6 - 12 January 2000
Issue No. 463
|Published in Cairo by AL-AHRAM established in 1875|
When Umm Kulthoum's face appeared on the Pyramids, and her voice filled the air, the crowd went wild.
Only half of the story
Certainly a once-in-a-lifetime event, the millennium party at the Pyramids was the place to be on New Year's Eve last Friday night.
Getting there may have been a struggle, but the scene at the Pyramids cured all frustration in a moment. The site of the throng of revelers gathered in this most ancient of places took one's breath away.
There was talk of how Egypt had not thrown a party like this since the staging of Opera Aida for the opening of the Suez Canal. All eyes around the world were focused on Egypt's greatest monuments, where over 100,000 people gathered to bring in the year 2000. A lot was riding on the event: it was a spectacle meant to do the nation proud.
The scene was stupendous, with the over-5,000-year-old Pyramids in the background, but still dominating the entire scene. Two hours of fireworks culminated in several blasts that spelled out the year 2000 in the sky. Fog may have hid Khufu, but Khafre and Menkaure stood proudly, tolerating the random assortment of colorful images being projected onto their sturdy sides.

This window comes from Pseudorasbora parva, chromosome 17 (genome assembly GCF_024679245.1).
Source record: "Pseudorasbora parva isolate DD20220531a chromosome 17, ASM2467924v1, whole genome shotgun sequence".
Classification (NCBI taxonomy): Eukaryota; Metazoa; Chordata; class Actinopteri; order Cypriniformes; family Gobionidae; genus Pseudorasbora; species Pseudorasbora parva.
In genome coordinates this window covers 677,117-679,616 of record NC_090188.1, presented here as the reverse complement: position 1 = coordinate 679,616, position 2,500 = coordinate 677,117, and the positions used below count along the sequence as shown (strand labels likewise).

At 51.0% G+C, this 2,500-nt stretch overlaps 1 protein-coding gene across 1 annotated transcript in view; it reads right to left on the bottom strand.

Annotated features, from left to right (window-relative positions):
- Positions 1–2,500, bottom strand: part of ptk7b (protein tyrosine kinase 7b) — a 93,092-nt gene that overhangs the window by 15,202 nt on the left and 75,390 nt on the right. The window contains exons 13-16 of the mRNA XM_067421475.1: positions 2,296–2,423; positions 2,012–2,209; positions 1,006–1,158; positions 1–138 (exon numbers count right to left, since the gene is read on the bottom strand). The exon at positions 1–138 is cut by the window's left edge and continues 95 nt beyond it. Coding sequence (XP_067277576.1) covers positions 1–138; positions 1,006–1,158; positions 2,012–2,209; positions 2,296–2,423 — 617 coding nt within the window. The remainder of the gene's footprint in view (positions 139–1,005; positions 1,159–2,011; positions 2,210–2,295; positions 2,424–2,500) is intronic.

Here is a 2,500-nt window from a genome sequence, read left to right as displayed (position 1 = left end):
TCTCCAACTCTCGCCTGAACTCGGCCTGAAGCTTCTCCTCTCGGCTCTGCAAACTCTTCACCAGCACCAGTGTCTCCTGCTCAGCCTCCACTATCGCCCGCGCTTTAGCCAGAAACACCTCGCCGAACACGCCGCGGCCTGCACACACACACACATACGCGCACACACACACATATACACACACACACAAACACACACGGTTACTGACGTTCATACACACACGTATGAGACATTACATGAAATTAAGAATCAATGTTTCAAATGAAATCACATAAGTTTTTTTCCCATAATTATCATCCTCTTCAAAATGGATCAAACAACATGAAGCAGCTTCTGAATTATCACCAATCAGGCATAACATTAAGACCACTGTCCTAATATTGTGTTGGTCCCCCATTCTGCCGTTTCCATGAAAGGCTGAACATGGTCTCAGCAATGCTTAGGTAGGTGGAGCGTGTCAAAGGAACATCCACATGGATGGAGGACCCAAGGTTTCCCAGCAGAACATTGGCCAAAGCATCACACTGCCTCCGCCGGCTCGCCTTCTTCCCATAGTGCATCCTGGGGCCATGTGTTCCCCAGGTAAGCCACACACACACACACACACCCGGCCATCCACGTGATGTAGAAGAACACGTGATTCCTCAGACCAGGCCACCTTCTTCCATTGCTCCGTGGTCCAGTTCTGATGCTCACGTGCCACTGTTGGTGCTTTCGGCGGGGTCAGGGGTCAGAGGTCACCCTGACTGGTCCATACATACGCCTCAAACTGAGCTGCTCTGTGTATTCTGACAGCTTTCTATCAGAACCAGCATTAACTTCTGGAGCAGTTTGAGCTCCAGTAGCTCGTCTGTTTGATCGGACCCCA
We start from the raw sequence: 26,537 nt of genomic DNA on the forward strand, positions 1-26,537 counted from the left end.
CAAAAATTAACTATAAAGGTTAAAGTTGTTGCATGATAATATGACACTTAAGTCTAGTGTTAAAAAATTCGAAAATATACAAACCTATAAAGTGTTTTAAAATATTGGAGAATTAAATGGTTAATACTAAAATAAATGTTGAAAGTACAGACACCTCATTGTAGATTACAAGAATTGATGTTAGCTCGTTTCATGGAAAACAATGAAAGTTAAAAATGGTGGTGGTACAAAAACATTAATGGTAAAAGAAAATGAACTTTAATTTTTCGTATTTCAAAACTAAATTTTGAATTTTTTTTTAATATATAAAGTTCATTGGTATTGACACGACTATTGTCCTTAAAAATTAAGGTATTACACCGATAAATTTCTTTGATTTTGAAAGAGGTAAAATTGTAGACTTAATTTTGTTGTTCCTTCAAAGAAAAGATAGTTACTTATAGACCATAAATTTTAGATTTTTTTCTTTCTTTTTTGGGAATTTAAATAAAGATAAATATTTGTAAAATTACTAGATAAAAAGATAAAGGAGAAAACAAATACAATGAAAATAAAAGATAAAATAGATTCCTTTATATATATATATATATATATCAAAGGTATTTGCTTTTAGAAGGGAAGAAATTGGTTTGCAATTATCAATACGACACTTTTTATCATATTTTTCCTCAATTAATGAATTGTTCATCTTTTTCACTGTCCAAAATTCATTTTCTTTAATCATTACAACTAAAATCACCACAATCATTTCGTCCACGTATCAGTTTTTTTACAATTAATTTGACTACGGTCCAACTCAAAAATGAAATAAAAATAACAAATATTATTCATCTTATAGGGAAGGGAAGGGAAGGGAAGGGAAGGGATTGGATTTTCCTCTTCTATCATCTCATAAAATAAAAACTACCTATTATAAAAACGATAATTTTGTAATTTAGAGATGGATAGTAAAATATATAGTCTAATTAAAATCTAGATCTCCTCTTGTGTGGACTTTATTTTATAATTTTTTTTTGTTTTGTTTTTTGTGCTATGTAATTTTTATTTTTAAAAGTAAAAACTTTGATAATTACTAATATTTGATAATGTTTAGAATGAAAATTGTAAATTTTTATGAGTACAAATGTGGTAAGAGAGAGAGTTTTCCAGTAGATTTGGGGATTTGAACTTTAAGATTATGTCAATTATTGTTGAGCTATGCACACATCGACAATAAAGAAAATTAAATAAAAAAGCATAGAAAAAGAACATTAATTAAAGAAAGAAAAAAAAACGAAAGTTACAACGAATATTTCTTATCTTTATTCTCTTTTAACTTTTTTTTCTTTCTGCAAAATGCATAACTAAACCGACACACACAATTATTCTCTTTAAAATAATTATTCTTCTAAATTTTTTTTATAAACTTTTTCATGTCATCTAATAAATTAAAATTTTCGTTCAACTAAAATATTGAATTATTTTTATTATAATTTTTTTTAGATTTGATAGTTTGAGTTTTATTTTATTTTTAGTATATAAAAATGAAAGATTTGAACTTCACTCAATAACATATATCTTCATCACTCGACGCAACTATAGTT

The 1,000 performers on stage were putting on a show called The Twelve Dreams of the Sun, ostensibly based on a Pharaonic legend, but basically an excuse for French musician Jean-Michel Jarre, the director, to intersperse some vaguely Eastern music with his electronic-style opera. The music somehow seemed disproportionately minuscule compared to its surroundings. Only during the segment featuring the voice and face of Umm Kulthoum, and during another brief Arabic interlude, did a cohesiveness begin to emerge. Might it not have been wiser to feature more music from this side of the world?